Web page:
As with the sibling REF2 MkII, Audio Research claims that very short, high-performance input relay paths are used. The active circuitry is largely the same as the VS55, but with a 7dB gain boost for increased sensitivity. It also has the same Class A input (with controlled DC heater supply), three 6N1P driver stages, and partial cathode-coupled Class AB output stages with two pairs of 6550EH output tubes. Three small rubber socks are included for the input valves, allegedly to reduce sound-deadening resonance.

The control component is passive, with microprocessor-controlled relays that greatly contribute to the simplicity of use of this amplifier. When you turn it on, a flashing LED indicates that the output is muted for thirty seconds while the unit heats up. The amplifier then switches to the last input selected and to mute mode, which is a welcome loudspeaker (and ear)-friendly option given the amplifier’s significant power. The electronic input selection and warm-up features, along with remote control, as well as the exceptional build quality and finish, make the VSi55 an instant hit with seasoned valve-ophiles and solid-states alike.

The VSi55 is an unabashedly simple, user-friendly, one-box solution to the problem of home audio amplification. It sounds fantastic in its own right. Audiophiles looking for a mix of significant power and speaker driving ability, as well as a very engaging and propulsive sound, will adore this. It sounds a lot like a valve version of a decent transistor integrated, with a lot of grip, punch, power, and precision – and a lot of bass – but with true timbral accuracy and a really vivid midband.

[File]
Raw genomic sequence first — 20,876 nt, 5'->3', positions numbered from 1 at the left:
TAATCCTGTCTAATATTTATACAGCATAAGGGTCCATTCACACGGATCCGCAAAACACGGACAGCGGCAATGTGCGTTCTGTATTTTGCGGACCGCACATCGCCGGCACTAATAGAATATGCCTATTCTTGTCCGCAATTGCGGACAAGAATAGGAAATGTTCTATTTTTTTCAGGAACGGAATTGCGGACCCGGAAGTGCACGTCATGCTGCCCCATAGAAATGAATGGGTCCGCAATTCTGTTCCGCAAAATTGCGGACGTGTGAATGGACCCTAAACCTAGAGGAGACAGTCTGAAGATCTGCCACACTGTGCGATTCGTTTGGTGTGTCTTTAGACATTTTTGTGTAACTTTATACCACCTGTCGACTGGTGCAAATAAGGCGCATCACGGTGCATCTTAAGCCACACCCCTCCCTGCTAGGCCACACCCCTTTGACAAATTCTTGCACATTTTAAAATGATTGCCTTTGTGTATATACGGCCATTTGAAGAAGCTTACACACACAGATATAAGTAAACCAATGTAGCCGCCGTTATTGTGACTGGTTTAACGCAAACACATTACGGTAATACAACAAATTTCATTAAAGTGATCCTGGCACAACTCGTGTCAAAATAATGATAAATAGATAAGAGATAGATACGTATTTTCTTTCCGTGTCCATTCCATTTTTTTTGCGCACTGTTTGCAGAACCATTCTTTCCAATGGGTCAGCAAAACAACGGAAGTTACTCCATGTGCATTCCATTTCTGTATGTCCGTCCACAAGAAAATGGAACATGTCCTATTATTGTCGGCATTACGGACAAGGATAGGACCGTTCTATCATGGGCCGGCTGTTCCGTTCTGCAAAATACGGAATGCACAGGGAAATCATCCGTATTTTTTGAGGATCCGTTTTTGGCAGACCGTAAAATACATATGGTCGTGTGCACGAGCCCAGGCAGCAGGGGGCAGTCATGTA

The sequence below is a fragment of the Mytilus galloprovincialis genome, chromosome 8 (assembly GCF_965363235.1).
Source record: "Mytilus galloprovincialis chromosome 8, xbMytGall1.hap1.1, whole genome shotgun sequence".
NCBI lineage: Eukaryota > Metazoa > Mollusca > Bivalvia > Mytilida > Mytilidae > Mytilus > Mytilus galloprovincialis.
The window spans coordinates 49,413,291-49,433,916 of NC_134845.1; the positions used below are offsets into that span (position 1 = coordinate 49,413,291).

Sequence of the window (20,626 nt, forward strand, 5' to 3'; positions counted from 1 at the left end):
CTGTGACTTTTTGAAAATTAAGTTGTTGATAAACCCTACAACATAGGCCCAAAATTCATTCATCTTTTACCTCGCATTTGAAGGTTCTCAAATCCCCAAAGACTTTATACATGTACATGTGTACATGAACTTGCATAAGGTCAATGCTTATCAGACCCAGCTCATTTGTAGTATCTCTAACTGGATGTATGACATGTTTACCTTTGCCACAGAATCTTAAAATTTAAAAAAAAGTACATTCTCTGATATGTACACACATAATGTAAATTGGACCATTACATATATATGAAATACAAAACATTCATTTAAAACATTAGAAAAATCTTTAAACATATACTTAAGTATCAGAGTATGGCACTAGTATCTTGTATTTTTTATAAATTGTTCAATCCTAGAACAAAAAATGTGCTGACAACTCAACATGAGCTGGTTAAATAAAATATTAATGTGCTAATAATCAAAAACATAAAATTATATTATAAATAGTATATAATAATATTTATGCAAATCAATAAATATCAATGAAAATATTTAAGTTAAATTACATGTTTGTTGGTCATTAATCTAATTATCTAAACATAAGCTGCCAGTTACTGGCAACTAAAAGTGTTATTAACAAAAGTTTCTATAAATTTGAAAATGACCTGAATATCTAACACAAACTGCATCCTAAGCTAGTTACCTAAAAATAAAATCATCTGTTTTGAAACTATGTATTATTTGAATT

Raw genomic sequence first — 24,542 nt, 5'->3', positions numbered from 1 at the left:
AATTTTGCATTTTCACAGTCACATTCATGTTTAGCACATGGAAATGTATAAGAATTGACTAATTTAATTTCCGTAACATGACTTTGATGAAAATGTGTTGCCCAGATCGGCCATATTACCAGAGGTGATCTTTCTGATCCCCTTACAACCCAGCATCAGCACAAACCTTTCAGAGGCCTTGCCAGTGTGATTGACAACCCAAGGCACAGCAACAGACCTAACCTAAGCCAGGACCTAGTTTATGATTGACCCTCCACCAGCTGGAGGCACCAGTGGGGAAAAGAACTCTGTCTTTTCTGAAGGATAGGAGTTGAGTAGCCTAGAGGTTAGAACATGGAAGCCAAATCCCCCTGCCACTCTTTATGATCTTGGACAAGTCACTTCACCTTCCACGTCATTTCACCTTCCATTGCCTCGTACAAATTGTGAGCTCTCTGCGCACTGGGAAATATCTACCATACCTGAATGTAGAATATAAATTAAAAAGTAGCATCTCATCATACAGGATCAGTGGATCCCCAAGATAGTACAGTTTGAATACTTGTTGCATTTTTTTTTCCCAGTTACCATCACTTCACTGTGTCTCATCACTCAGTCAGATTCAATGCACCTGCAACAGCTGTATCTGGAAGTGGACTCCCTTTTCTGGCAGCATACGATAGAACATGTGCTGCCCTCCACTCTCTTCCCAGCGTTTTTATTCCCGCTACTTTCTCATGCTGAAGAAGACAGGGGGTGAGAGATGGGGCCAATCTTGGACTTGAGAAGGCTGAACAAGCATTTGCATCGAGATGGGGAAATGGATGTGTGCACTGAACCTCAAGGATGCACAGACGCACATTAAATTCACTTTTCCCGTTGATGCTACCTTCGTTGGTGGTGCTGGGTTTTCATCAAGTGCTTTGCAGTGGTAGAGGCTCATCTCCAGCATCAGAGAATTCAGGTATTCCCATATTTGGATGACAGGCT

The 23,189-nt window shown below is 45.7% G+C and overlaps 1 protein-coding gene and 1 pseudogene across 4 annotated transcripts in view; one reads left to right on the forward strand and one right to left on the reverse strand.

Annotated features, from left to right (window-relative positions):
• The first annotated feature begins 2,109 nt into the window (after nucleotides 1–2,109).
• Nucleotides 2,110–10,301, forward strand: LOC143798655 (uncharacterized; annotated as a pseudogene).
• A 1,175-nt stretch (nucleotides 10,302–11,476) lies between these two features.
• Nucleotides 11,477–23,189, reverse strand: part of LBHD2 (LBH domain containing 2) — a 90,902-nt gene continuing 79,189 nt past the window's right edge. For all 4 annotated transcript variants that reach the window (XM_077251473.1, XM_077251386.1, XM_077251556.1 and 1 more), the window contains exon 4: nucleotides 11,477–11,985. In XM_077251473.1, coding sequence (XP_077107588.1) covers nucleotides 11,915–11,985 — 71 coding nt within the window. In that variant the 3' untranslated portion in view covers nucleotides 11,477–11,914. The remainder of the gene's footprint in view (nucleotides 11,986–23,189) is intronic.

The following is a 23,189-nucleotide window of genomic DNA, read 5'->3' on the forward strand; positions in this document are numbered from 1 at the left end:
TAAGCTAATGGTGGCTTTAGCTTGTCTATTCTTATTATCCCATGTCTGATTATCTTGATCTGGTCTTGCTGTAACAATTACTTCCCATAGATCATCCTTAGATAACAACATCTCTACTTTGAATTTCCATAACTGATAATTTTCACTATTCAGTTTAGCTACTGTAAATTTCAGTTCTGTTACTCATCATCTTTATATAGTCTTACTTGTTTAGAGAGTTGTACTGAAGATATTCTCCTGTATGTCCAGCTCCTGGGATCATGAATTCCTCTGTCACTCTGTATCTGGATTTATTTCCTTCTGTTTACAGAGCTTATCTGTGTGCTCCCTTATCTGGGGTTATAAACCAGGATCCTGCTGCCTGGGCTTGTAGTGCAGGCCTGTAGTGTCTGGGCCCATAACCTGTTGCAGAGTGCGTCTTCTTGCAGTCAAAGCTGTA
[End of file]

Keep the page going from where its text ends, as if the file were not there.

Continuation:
The VSi55 is actually tenacious, whereas most valve amplifiers soften and attenuate bass guitar notes, becoming loose and fluffy in comparison to solid state. It’s a little warm down south, but it’s very tight and powerful. It doesn’t have the same amount of grip as Naim, but it’s comparable to good solid-state designs from the time, like as Musical Fidelity’s A308 Integrated. Until the volume is turned up to ear-splitting levels, there is no sense of compression or suffocation.

It lacks a forensic, ‘hear-through’ midband, thus it isn’t as precisely etched as a top solid state design. However, it isn’t that far off — the VSi55 takes pride in delivering a wealth of detail with zeal and attention. When compared to solid-state equivalents, the lack of midband ‘clang’ that properly implemented valve amp designs offer never ceases to amaze me. This is exactly what the VSi55 provides.